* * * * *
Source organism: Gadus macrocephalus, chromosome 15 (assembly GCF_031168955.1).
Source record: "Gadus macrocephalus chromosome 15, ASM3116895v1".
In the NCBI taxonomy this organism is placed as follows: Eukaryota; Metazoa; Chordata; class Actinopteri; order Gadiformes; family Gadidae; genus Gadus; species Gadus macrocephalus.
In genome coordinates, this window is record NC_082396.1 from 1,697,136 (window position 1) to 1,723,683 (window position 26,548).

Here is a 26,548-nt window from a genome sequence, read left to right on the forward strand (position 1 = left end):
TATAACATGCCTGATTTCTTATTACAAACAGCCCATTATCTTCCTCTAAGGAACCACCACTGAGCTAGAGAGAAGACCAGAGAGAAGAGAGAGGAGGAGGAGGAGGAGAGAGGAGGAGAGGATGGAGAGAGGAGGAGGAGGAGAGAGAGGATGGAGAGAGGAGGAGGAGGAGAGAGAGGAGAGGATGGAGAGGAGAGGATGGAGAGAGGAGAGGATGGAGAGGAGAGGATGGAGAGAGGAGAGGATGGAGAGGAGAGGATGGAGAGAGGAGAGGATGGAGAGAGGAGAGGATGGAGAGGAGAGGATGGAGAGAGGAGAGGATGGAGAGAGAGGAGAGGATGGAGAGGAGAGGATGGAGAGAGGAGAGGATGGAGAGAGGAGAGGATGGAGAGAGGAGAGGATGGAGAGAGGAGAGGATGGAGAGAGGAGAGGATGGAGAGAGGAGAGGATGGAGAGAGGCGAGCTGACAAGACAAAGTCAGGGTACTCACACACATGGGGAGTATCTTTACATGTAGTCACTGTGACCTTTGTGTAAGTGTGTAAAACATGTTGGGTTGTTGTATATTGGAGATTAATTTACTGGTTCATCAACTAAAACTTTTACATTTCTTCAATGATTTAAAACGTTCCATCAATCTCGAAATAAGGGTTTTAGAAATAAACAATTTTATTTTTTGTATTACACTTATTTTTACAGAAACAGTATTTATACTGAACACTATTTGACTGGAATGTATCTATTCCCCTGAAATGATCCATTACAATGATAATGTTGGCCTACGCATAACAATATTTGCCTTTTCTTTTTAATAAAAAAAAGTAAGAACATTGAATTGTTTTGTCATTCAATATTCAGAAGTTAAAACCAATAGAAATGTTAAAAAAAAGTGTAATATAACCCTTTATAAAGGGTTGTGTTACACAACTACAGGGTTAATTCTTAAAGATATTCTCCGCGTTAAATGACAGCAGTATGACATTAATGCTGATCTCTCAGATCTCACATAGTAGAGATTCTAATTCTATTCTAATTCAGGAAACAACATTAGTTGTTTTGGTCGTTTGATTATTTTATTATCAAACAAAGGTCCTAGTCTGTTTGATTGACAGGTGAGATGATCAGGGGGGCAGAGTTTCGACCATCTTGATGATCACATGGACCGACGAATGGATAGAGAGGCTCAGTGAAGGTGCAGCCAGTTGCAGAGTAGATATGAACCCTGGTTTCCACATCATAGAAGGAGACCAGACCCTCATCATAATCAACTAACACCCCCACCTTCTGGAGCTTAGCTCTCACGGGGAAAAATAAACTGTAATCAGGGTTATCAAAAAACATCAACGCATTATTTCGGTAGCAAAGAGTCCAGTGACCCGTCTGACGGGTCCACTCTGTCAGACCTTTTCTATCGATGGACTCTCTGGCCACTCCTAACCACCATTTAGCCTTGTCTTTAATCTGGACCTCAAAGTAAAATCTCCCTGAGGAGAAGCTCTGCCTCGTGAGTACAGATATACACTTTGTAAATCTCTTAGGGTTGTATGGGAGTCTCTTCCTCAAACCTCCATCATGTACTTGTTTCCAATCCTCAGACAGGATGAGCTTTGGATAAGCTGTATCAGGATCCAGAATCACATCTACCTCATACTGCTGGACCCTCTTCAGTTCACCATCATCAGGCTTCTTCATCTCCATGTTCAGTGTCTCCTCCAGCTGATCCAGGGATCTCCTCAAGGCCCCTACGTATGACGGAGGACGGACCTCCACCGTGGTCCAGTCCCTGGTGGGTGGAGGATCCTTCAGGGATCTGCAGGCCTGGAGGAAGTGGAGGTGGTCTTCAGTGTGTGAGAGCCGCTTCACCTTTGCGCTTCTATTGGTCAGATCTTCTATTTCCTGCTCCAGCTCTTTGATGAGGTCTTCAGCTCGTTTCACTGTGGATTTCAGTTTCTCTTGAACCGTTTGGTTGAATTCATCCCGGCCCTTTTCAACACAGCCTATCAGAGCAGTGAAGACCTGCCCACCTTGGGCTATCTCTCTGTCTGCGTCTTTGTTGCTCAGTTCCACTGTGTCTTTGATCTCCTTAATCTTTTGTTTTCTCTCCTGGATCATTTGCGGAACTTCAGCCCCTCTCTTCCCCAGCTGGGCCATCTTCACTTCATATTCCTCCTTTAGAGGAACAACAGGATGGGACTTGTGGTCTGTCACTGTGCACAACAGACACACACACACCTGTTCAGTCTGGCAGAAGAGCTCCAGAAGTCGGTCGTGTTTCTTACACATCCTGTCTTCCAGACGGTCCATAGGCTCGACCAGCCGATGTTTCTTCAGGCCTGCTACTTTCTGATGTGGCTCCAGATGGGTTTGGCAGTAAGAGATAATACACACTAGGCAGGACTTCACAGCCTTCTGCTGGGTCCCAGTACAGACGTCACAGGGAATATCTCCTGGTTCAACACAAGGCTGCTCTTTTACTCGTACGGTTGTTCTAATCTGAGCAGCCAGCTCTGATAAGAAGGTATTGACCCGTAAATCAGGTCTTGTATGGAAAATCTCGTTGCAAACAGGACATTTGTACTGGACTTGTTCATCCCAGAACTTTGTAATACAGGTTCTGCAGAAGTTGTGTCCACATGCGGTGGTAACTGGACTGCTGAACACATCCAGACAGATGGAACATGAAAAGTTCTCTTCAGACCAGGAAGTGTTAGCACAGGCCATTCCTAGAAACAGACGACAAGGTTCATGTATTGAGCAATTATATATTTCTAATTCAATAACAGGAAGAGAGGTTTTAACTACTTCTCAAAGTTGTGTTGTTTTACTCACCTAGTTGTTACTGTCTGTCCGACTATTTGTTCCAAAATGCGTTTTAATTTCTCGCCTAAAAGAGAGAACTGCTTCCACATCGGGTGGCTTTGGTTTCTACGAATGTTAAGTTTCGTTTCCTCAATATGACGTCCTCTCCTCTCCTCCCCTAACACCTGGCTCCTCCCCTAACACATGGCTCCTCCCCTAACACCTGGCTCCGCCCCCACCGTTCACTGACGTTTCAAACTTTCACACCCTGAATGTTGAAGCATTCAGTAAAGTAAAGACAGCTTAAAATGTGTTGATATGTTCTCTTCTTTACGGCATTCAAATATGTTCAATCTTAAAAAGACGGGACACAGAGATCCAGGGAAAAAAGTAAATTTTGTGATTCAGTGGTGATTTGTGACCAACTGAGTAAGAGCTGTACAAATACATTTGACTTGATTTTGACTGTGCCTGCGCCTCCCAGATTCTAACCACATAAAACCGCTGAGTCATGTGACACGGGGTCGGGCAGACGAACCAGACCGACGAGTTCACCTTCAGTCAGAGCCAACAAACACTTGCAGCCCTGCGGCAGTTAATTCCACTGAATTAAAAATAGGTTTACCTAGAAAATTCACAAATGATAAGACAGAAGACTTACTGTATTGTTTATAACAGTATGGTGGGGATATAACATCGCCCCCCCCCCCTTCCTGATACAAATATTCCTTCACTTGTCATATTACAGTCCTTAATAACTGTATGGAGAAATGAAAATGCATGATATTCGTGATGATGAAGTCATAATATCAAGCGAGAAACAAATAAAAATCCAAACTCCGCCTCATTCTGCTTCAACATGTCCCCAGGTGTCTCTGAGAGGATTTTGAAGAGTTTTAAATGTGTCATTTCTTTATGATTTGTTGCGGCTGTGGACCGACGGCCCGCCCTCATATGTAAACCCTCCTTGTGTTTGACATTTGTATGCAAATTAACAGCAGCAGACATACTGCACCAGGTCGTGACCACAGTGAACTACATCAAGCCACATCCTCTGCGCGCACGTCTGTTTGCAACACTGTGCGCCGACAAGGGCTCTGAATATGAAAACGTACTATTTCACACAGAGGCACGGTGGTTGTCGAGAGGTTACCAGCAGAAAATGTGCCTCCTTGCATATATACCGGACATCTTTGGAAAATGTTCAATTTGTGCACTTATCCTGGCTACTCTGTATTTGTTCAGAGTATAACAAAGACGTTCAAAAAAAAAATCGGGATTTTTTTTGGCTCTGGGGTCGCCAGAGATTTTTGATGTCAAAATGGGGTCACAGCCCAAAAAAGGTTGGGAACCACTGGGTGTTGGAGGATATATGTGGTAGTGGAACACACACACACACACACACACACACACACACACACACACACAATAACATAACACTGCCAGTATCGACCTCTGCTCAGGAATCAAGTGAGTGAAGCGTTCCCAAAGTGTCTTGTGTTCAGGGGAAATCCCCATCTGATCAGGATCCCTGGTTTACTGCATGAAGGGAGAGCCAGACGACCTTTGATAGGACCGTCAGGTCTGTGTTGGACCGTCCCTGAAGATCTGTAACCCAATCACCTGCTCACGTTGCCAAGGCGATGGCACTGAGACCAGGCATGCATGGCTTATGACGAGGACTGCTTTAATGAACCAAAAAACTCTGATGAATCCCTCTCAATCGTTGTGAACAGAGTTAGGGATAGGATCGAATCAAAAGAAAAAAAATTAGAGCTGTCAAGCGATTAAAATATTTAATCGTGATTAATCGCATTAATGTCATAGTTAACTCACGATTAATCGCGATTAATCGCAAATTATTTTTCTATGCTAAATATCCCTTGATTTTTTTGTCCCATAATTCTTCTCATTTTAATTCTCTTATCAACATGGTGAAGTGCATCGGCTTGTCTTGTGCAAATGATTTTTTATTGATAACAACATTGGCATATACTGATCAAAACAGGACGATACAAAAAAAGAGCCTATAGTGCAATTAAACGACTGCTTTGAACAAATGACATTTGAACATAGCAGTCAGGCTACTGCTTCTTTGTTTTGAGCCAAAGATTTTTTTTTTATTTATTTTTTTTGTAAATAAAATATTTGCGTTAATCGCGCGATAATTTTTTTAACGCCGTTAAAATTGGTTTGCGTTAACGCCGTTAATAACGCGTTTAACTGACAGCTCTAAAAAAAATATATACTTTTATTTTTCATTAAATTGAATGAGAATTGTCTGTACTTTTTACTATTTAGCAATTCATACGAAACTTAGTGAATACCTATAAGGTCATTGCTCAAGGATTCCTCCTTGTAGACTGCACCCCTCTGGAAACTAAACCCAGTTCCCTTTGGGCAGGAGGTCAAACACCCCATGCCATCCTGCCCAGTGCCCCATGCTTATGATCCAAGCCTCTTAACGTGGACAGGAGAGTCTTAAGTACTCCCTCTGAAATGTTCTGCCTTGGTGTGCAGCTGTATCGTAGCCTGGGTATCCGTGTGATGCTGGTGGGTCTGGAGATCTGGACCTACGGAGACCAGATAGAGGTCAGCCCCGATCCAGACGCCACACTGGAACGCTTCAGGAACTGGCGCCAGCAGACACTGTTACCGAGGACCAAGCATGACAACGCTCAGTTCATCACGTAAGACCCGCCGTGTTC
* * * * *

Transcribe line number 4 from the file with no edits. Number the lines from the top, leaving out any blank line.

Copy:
In genome coordinates, this window is record NC_082396.1 from 1,697,136 (window position 1) to 1,723,683 (window position 26,548).